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Sen. Mitt Romney (R-Utah) speaking to reporters on Capitol Hill on April 14. Photo: Kent Nishimura/Los Angeles Times via Getty Image

Members of Congress are spending tens of thousands of dollars on personal security for them and their families in the wake of the Jan. 6 riot, according to an analysis of first-quarter Federal Election Commission reports by Punchbowl News.

Between the lines: Private security expenditures were especially common among anti-Trump Republicans and high-profile Democrats who earlier this year voted to impeach and convict the former president for inciting the deadly Jan. 6 Capitol riot, signaling they fear for the safety of themselves and their families.

By the numbers:

  • Sen. Pat Toomey (R-Pa.): Nearly $70,000
  • Sen. Mitt Romney (R-Utah): $43,633
  • Rep. Liz Cheney (R-Wyo.): $50,400
  • Rep. John Katko (R-N.Y.): $19,874
  • Rep. Eric Swalwell (D-Calif.): $44,400
  • Rep. Anthony Gonzalez (R-Ohio): $1,540
  • Rep. Alexandria Ocasio-Cortez (D-N.Y.): More than $45,000

The big picture: Lawmakers in the past have spent money for additional security, but security expenditures dramatically increased throughout the Trump administration, according to Punchbowl.

  • House Speaker Nancy Pelosi (D-Calif.) announced in February new security measures for congressional members traveling to and from Washington, including stationing additional police at airports in the D.C. area.
  • Pelosi is also preparing a $2 billion supplemental spending bill that would grow the ranks of the Capitol Police force and provide some lawmakers additional security in their districts, according to Punchbowl.

Go deeper

Trump endorses Wyoming GOP chair citing Liz Cheney censure

Former President Donald Trump. Photo: Chip Somodevilla/Getty Images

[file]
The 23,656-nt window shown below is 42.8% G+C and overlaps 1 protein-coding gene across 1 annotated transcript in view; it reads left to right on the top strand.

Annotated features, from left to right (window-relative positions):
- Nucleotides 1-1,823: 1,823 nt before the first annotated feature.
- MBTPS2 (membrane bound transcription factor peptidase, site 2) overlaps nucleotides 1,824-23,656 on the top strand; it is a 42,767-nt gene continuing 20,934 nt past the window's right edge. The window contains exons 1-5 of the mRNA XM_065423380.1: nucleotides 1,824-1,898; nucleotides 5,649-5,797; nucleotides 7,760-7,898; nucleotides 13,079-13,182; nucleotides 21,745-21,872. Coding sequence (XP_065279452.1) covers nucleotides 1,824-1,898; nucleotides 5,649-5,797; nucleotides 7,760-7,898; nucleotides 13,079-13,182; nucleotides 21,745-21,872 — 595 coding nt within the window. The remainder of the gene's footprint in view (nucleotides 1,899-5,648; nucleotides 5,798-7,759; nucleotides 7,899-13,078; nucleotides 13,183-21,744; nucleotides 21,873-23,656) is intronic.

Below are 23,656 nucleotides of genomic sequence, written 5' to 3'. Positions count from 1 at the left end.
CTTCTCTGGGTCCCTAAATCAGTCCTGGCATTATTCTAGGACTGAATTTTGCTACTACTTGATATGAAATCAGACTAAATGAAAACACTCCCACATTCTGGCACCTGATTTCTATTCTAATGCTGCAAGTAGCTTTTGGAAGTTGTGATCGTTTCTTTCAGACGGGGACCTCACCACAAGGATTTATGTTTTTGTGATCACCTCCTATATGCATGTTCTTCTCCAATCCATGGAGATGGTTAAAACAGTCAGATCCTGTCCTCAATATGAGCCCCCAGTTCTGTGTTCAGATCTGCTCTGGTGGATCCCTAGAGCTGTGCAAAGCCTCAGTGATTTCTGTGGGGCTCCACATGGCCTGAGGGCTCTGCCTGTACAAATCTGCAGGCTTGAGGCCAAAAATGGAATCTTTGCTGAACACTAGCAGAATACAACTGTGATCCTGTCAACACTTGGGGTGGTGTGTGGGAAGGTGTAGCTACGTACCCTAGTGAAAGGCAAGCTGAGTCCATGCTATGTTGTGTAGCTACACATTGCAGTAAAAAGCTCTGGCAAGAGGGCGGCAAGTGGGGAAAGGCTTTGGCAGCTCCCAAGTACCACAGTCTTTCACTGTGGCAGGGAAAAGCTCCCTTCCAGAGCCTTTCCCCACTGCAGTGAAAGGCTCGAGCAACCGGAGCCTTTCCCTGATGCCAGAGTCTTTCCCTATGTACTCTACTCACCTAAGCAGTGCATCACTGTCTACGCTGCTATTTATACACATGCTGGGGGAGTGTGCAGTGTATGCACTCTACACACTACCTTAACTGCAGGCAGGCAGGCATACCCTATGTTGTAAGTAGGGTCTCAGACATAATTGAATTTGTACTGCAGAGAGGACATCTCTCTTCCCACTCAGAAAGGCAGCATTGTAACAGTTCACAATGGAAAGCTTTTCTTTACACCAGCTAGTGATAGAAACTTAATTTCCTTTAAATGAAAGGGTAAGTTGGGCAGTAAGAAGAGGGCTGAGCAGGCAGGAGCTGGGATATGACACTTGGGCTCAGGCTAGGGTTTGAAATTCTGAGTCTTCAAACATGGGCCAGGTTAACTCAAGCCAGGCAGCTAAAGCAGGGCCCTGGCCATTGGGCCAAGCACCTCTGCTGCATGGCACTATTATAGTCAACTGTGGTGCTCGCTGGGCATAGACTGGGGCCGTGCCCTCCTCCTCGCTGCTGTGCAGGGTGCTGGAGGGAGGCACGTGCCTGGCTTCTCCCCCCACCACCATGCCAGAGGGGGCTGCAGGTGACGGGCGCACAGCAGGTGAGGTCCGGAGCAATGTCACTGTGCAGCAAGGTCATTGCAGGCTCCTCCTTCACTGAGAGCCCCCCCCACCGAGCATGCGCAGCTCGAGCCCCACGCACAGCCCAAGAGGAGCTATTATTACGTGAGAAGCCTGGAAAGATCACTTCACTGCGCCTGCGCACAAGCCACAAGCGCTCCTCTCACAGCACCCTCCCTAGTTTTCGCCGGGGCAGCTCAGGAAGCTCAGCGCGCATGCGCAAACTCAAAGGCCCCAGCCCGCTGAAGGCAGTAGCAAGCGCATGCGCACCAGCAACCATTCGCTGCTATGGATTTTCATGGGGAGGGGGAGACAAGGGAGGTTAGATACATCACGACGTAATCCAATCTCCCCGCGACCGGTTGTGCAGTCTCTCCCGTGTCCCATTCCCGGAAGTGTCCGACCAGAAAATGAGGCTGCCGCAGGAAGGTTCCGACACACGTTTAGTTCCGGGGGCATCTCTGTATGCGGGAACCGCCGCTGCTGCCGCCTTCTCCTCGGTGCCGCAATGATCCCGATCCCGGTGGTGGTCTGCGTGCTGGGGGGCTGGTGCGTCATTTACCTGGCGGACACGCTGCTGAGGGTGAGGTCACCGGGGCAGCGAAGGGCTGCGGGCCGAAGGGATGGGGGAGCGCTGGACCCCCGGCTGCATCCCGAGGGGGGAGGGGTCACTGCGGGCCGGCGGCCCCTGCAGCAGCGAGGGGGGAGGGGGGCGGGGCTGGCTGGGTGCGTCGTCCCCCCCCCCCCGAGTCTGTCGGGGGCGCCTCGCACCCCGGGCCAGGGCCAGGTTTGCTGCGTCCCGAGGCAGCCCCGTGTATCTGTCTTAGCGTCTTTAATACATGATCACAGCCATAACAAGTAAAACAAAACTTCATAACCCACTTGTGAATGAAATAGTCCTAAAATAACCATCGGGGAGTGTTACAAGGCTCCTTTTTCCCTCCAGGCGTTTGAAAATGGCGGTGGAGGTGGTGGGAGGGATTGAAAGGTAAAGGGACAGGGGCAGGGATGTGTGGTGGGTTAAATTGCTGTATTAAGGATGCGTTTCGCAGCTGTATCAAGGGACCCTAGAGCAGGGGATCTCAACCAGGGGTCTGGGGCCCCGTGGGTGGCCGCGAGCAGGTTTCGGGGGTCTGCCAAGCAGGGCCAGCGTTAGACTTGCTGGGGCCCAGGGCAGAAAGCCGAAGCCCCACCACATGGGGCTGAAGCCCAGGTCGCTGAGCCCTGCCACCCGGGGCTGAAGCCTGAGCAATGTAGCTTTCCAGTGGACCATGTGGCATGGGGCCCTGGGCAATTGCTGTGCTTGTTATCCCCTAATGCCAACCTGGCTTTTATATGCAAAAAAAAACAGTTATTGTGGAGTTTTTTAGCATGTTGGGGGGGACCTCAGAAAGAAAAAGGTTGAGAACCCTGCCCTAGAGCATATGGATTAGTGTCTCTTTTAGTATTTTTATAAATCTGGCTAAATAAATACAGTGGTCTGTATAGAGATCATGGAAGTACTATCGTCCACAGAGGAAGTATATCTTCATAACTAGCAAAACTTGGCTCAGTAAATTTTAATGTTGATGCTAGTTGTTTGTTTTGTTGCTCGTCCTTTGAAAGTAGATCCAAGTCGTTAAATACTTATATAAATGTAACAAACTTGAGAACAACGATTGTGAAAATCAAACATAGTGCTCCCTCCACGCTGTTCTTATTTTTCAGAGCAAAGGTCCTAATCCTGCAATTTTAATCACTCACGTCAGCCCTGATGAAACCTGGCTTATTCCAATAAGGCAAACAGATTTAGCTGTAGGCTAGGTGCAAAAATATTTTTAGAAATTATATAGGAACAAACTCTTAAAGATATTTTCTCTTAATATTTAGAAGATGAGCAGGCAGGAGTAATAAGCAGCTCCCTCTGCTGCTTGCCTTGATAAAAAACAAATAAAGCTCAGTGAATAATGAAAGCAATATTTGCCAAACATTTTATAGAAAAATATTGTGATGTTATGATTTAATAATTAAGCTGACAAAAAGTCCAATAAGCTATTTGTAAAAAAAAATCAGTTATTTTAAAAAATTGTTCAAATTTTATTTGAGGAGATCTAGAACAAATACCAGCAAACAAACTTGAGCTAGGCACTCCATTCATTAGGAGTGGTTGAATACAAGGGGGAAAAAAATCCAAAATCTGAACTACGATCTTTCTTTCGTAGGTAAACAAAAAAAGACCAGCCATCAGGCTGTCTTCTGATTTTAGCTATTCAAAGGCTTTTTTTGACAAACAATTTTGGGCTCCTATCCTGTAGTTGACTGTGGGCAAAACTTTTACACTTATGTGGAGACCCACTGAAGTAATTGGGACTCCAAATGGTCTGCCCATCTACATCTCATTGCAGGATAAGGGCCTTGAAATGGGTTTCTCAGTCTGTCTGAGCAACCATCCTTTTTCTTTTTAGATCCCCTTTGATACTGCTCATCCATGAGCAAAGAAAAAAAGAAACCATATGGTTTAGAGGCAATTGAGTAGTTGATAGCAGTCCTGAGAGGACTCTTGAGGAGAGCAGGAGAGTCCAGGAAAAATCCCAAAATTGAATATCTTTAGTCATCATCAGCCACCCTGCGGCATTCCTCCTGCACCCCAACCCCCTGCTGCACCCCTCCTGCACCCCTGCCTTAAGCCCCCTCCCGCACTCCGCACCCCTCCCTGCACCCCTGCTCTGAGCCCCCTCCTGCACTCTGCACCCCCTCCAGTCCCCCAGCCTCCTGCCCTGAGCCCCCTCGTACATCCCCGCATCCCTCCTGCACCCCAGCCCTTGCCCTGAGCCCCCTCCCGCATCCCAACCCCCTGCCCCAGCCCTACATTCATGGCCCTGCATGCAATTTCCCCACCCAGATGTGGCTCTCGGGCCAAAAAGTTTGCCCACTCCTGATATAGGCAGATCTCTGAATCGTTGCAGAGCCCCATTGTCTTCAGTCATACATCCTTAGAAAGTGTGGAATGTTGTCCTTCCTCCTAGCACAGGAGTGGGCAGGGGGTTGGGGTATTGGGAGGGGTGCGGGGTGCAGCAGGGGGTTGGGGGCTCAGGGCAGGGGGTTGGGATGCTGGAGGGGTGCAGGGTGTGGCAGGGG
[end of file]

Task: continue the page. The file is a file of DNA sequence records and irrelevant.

Former President Trump endorsed Wyoming GOP chairman Frank Eathorne's bid for reelection in a statement Thursday, pointing to Eathorne's role in censuring Rep. Liz Cheney (R-Wyo.).

Why it matters: Cheney, the 3rd ranking Republican in the House, has been a fierce critic of Trump and was one of the few Republicans who voted to impeach Trump for "incitement of insurrection" following the events of Jan. 6. Trump has said he wants to "get rid" of Republicans who backed impeachment.

Pelosi says she doesn't support bill on Supreme Court expansion

Nancy Pelosi. Photo: Chip Somodevilla/Getty Images

Hours after Democrats introduced a bill that would expand the Supreme Court from 9 to 13 justices, House Speaker Nancy Pelosi (D-Calif.) said that she does not support the bill and will not bring it to the floor.

Driving the news: Speaking at her weekly press briefing on Thursday, Pelosi didn't rule out the possibility of expanding the Supreme Court, but she said she supports President Biden's commission to study the issue.

Operational failure left Capitol vulnerable during Jan. 6 attack, IG will testify

Trump supporters storming the U.S. Capitol on Jan. 6, 2021. Photo: Brent Stirton/Getty Images

Operational and intelligence failures left the U.S. Capitol Police unable to effectively respond to the deadly Jan 6 attack on the Capitol, Inspector General Michael Bolton will say during a House hearing Thursday, according to his prepared testimony obtained by AP.

Why it matters: The subject of hearing in the House Administration Committee will be a damning, 104-page watchdog report on the department's response to the riot, which was completed in March but has not been released to the public. Chair Zoe Lofgren (D-Calif.) called it "detailed and disturbing."